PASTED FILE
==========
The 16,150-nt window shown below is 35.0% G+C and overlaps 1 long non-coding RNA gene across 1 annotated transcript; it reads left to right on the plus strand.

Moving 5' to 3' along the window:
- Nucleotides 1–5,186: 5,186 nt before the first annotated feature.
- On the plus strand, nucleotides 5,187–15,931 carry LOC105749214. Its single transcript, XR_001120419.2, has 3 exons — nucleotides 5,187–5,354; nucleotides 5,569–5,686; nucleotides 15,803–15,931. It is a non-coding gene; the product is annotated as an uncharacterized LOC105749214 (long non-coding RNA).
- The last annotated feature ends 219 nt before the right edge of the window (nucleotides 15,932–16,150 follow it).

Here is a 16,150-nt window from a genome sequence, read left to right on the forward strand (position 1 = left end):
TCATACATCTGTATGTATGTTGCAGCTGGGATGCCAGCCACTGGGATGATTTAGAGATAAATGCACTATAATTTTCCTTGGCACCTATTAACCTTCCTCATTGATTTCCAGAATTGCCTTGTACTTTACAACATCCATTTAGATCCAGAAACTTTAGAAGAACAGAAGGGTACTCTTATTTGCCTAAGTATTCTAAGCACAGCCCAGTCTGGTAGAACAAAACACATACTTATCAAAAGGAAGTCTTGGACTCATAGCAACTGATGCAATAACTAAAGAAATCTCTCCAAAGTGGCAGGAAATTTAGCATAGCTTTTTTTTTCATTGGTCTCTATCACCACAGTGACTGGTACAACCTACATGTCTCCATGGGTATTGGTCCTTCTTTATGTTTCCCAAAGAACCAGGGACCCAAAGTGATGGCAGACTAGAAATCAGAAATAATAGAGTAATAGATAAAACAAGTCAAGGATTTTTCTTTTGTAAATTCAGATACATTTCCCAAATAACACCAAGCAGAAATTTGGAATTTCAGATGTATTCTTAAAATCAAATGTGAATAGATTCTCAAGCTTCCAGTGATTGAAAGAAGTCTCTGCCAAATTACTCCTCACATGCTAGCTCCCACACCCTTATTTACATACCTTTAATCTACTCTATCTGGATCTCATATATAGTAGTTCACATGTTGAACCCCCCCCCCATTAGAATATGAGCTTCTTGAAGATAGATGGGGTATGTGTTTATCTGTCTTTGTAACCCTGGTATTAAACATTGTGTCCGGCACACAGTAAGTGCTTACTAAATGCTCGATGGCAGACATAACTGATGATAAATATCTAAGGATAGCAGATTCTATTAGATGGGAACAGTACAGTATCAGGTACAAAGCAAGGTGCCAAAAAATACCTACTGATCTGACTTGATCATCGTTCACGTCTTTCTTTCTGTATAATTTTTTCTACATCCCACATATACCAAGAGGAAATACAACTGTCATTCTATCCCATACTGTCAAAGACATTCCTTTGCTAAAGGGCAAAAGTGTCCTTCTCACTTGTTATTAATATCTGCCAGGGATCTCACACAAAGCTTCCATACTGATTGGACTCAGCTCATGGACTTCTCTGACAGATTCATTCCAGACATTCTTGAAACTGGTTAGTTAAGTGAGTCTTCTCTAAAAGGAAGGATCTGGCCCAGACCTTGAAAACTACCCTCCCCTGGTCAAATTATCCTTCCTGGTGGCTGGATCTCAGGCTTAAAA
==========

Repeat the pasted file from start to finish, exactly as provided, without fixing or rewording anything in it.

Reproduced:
The 16,150-nt window shown below is 35.0% G+C and overlaps 1 long non-coding RNA gene across 1 annotated transcript; it reads left to right on the plus strand.

Moving 5' to 3' along the window:
- Nucleotides 1–5,186: 5,186 nt before the first annotated feature.
- On the plus strand, nucleotides 5,187–15,931 carry LOC105749214. Its single transcript, XR_001120419.2, has 3 exons — nucleotides 5,187–5,354; nucleotides 5,569–5,686; nucleotides 15,803–15,931. It is a non-coding gene; the product is annotated as an uncharacterized LOC105749214 (long non-coding RNA).
- The last annotated feature ends 219 nt before the right edge of the window (nucleotides 15,932–16,150 follow it).

Here is a 16,150-nt window from a genome sequence, read left to right on the forward strand (position 1 = left end):
TCATACATCTGTATGTATGTTGCAGCTGGGATGCCAGCCACTGGGATGATTTAGAGATAAATGCACTATAATTTTCCTTGGCACCTATTAACCTTCCTCATTGATTTCCAGAATTGCCTTGTACTTTACAACATCCATTTAGATCCAGAAACTTTAGAAGAACAGAAGGGTACTCTTATTTGCCTAAGTATTCTAAGCACAGCCCAGTCTGGTAGAACAAAACACATACTTATCAAAAGGAAGTCTTGGACTCATAGCAACTGATGCAATAACTAAAGAAATCTCTCCAAAGTGGCAGGAAATTTAGCATAGCTTTTTTTTTCATTGGTCTCTATCACCACAGTGACTGGTACAACCTACATGTCTCCATGGGTATTGGTCCTTCTTTATGTTTCCCAAAGAACCAGGGACCCAAAGTGATGGCAGACTAGAAATCAGAAATAATAGAGTAATAGATAAAACAAGTCAAGGATTTTTCTTTTGTAAATTCAGATACATTTCCCAAATAACACCAAGCAGAAATTTGGAATTTCAGATGTATTCTTAAAATCAAATGTGAATAGATTCTCAAGCTTCCAGTGATTGAAAGAAGTCTCTGCCAAATTACTCCTCACATGCTAGCTCCCACACCCTTATTTACATACCTTTAATCTACTCTATCTGGATCTCATATATAGTAGTTCACATGTTGAACCCCCCCCCCATTAGAATATGAGCTTCTTGAAGATAGATGGGGTATGTGTTTATCTGTCTTTGTAACCCTGGTATTAAACATTGTGTCCGGCACACAGTAAGTGCTTACTAAATGCTCGATGGCAGACATAACTGATGATAAATATCTAAGGATAGCAGATTCTATTAGATGGGAACAGTACAGTATCAGGTACAAAGCAAGGTGCCAAAAAATACCTACTGATCTGACTTGATCATCGTTCACGTCTTTCTTTCTGTATAATTTTTTCTACATCCCACATATACCAAGAGGAAATACAACTGTCATTCTATCCCATACTGTCAAAGACATTCCTTTGCTAAAGGGCAAAAGTGTCCTTCTCACTTGTTATTAATATCTGCCAGGGATCTCACACAAAGCTTCCATACTGATTGGACTCAGCTCATGGACTTCTCTGACAGATTCATTCCAGACATTCTTGAAACTGGTTAGTTAAGTGAGTCTTCTCTAAAAGGAAGGATCTGGCCCAGACCTTGAAAACTACCCTCCCCTGGTCAAATTATCCTTCCTGGTGGCTGGATCTCAGGCTTAAAA